Introduction Translational research organisations (TROs) are a core component of the UK's expanding research base. Equity of career opportunity is key to ensuring a diverse and internationally competitive workforce. The UK now requires TROs to demonstrate how they are supporting gender equity. Yet, the evidence base for documenting such efforts is sparse. This study is designed to inform the acceleration of women's advancement and leadership in two of the UK's leading TROs—the National Institute for Health Research (NIHR) Biomedical Research Centres (BRCs) in Oxford and London—through the development, application and dissemination of a conceptual framework and measurement tool.
Methods and analysis A cross-sectional retrospective evaluation. A conceptual framework with markers of achievement and corresponding candidate metrics has been specifically designed for this study based on an adapted balanced scorecard approach. It will be refined with an online stakeholder consultation and semistructured interviews to test the face validity and explore practices and mechanisms that influence gender equity in the given settings. Data will be collected via the relevant administrative databases. A comparison of two funding periods (2007–2012 and 2012–2017) will be carried out.
Ethics and dissemination The University of Oxford Clinical Trials and Research Governance Team and the Research and Development Governance Team of Guy's and St Thomas’ National Health Service (NHS) Foundation Trust reviewed the study and deemed it exempt from full ethics review. The results of the study will be used to inform prospective planning and monitoring within the participating NIHR BRCs with a view to accelerating women's advancement and leadership. Both the results of the study and its methodology will be further disseminated to academics and practitioners through the networks of collaborating TROs, relevant conferences and articles in peer-reviewed journals.
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- Gender equity
- Translational research
- NIHR Biomedical Research Centre (BRC)
- Research impact assessment
Strengths and limitations of this study
The study addresses the previously neglected need to assess and monitor gender equity in translational research organisations with a view to accelerating women's advancement and leadership.
We anticipate that an adapted balanced scorecard approach will enable clarification and translation into operational terms of the organisation's vision and strategy regarding gender equity.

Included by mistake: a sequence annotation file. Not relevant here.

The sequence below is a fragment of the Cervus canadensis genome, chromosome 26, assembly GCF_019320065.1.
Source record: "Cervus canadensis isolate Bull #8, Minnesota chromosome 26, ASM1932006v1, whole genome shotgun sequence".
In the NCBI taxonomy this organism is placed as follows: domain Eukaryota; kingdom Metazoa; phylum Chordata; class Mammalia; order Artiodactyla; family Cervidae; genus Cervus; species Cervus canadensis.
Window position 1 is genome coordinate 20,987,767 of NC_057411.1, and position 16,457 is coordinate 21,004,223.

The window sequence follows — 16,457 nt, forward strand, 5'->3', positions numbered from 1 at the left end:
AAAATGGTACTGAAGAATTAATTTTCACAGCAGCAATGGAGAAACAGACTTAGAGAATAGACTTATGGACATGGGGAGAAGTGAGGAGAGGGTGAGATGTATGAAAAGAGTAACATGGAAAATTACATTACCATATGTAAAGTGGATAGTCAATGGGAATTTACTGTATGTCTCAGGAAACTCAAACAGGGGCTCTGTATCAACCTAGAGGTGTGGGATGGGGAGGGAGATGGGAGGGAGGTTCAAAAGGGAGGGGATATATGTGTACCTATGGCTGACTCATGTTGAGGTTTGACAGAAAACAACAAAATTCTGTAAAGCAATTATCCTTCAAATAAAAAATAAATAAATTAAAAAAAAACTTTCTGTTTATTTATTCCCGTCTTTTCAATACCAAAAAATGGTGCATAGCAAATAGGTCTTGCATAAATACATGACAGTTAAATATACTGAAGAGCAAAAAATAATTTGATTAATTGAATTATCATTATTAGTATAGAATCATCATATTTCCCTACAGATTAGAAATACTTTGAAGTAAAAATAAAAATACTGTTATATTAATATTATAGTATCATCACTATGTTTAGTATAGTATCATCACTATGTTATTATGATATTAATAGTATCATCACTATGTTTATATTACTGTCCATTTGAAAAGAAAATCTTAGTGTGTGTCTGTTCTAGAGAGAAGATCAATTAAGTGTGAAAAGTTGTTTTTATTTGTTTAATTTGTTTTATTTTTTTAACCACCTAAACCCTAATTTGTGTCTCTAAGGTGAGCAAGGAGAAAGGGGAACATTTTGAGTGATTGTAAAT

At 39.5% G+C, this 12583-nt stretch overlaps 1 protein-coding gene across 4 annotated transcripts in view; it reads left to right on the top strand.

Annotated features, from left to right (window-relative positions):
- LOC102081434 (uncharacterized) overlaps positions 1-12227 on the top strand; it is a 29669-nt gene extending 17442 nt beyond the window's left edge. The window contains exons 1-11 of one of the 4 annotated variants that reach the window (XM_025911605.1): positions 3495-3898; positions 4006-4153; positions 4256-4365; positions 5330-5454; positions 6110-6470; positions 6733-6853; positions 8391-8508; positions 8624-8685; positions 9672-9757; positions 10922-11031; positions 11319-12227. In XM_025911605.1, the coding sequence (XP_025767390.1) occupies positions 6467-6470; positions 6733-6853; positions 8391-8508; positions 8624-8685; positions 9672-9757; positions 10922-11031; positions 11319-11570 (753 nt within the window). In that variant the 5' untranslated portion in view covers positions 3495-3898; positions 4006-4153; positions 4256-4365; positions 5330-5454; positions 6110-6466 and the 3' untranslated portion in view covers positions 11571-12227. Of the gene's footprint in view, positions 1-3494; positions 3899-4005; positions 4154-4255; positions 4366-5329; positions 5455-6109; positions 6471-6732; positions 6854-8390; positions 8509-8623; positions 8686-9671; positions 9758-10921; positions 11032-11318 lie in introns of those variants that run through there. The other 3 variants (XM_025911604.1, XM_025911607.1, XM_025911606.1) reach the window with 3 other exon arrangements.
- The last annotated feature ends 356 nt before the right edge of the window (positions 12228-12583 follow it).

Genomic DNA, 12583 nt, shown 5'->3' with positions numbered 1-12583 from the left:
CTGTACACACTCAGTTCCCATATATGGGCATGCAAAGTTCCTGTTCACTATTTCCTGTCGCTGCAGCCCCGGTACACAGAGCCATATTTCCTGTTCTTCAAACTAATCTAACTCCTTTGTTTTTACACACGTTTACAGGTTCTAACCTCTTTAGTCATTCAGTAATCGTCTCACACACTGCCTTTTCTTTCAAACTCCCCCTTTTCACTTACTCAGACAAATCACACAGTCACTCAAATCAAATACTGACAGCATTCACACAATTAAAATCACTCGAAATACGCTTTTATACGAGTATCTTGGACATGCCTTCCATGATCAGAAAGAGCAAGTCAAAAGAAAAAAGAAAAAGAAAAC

The reliability and validity of this cross-sectional retrospective study will depend on the completeness and accuracy of historical data sets and the practicalities of data extraction from these.
If this approach proves feasible and robust in a two-centre study, other centres will be encouraged to apply the same methodology to generate comparative data.
Translational research organisations (TROs) are important elements of the UK's expanding research infrastructure, with a remit to translate biomedical discoveries into effective therapies for patients. Whereas other industries have long recognised that ‘winning the talent war for women’ is key to their growth,1 the lack of gender equity in academic medicine remains a serious threat to the quality and international competitiveness of translational research. Underutilisation of women's talent and potential in biomedical research, especially at senior levels and in leadership roles, has been well documented.2–4 This deprives biomedical research of women's perspectives5 ,6 and more collaborative leadership styles.7 Moreover, some fields (notably women's and paediatric health) are less likely to be investigated by men than women.8 A relative dearth of women mentors and role models in senior positions not only slows down the advancement of the current generation of women translational researchers, but also presents a major problem for the education and training of the next generation. Finally, gender inequity may be the manifestation of discriminatory practices and unconscious biases,2 for which there should be no place in today's science and society. Participation of both genders fairly and without bias is imperative for the legitimisation of and public support for science, including allocation of public resources.9 For all these reasons, TROs need to demonstrably accelerate women's advancement and leadership.